PVD chambers that may be adapted to benefit from the invention are described in co-pending U.S. patent application Ser. No. 11/131,009 (docket number: AMAT/9566) filed on May 16, 2005, titled “Ground Shield for a PVD chamber” by Golubovsky; (docket number: AMAT/10169) titled “Integrated PVD System Using Designated PVD Chambers” by Hosokawa et al.; and (docket number: AMAT/10232), titled “Heating and cooling of Substrate Support” by Inagawa et al., all of which are hereby incorporated by reference in their entireties.

The dimensions of the chamber body 102 and related components of the process chamber 100 are not limited and generally are proportionally larger than the size and dimension of the substrate 112 to be processed in the process chamber 100. For example, when processing a large area square substrate having a width of about 370 mm to about 2160 mm and a length of about 470 mm to about 2460 mm, the chamber body 102 may include a width of about 570 mm to about 2360 mm and a length of about 570 mm to about 2660 mm. As another example, when processing a substrate size of about 1950 mm×2250 mm, the chamber body 102 can have a cross sectional dimension of about 2700 mm×3000 mm.

The chamber body 102, the chamber sidewalls 152, and/or the chamber bottom 154 generally include a plurality of apertures, such as a lift assembly port 155, an access port 156, and a pumping port 157. The access port 156 is sealable, such as by a slit valve, a gate valve, or other vacuum sealable assembly, and may be coupled to a transfer chamber of a cluster substrate processing system to provide entrance and egress of the substrate 112 (e.g., a flat panel display substrate or a semiconductor wafer) into and out of the process chamber 100. Other apertures may also optionally be formed on the chamber sidewalls 152 and/or the chamber bottom 154 of the chamber body 102.

A shaft 187 extends through the chamber bottom 154 of the chamber body 102 and couples the substrate support assembly 104 to a lift mechanism 188 through the lift assembly port 155. The lift mechanism 188 is configured to move the substrate support assembly 104 between a lower substrate loading/unloading position and an upper substrate processing position. The substrate support assembly 104 is depicted in an intermediate position in FIG. 1. A bellows 186 is typically disposed between the substrate support assembly 104 and the chamber bottom 154 and provides a flexible seal therebetween, thereby maintaining vacuum integrity of the chamber volume 160.

The pumping port 157 may be coupled to a pumping device (not shown), such as a cryogenic pump, a dry pump, a roughing pump, a turbo pump, and a cryogenic pump, among others, which evacuates and controls the pressure within the process volume 160. The pumping device is able to maintain the pressure of the process chamber 100 to a high vacuum level. For example, the pressure level of the process chamber 100 can be maintained to about 1 Torr or less, such as at about 10−3 Torr or less, at about 10−5 Torr to about 10−7 Torr, or at about 10−7 Torr or less. In one embodiment, one or more pumping devices coupled to one or more pumping ports 157 can be used. In another embodiment, two or more pumping ports 157, as shown in FIGS. 3 and 4, coupled to two or more pumping devices are configured to be used for the large processing volume of the large dimension process chamber 100. In addition, the two or more pumping ports 157 will allow service and maintenance of one pumping device possible while the other pumping device is still functional to control the pressure inside the process chamber 100. Thus, the chance of chamber down time due to pumping device problem is reduced. In one aspect, two or more less expansive pumping devices can be coupled to the process chamber 100 to save cost and are still able to maintain high vacuum level for the process chamber 100.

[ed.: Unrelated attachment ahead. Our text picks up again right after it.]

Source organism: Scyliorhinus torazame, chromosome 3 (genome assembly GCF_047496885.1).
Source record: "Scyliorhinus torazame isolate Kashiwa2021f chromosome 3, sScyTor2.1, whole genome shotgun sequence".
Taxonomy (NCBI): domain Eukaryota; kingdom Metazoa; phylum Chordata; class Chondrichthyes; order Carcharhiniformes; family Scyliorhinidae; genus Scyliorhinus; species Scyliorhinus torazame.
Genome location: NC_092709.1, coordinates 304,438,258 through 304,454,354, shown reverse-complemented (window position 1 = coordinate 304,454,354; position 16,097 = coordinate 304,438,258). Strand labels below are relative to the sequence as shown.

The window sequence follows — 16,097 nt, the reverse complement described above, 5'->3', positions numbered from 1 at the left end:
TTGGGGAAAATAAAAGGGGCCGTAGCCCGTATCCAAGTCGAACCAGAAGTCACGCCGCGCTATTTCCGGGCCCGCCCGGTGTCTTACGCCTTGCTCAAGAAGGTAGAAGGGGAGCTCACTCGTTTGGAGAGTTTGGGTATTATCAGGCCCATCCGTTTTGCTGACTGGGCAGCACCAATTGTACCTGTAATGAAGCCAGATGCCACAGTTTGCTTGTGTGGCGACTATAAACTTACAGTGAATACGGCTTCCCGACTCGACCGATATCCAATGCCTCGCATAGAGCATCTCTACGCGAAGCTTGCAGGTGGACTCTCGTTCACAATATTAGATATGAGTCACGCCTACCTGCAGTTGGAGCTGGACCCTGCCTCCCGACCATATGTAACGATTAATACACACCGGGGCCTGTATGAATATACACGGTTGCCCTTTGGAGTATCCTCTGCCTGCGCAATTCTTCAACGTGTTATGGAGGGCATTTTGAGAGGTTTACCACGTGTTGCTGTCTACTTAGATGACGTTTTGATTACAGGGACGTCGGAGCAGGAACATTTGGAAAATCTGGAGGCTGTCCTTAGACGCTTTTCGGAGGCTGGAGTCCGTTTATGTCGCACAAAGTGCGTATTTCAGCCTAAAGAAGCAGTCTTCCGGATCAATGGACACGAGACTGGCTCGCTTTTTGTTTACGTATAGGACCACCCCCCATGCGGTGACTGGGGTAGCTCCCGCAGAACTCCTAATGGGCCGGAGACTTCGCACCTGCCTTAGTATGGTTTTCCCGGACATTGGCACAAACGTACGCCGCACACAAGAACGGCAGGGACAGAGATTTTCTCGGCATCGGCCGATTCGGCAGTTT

When the substrate support assembly 104 is moved to the upper substrate processing position, an outer edge of the substrate 112 disposed on the substrate support assembly 104 engages the shadow frame 158 and lifts the shadow frame 158 from the chamber shield 162. When the substrate support assembly 104 is moved into the lower substrate loading/unloading position, the substrate support assembly 104 is positioned below the chamber shield 162 and the access port 156. The substrate 112 may then be removed from or placed into the process chamber 100 through the access port 156 on the chamber sidewalls 152 using the transfer robot, and at this point, the substrate 112 can be temporarily supported by one or more substrate support pins 202.

FIGS. 2 and 3 are examples of the chamber body 102 having the chamber support assembly 310 in its fully assembled exemplary configuration in accordance with one or more aspects of the invention. In one embodiment, the chamber support assembly 310 is attached to an exterior side of the chamber bottom 154. The chamber support assembly 310 generally includes one or more elongated base support structures 312, one or more lateral support structures 314, 316, one or more cross support structures 318, and an additional support structure 315. In one embodiment, the components of the chamber support assembly 310 are generally bonded together and attached to the chamber bottom 154, using bonding processes known in the art, such as welding, machining, gluing, high pressure compression, etc. In another embodiment, the components of the chamber support assembly 310 can be machined from a unitary block of metal materials.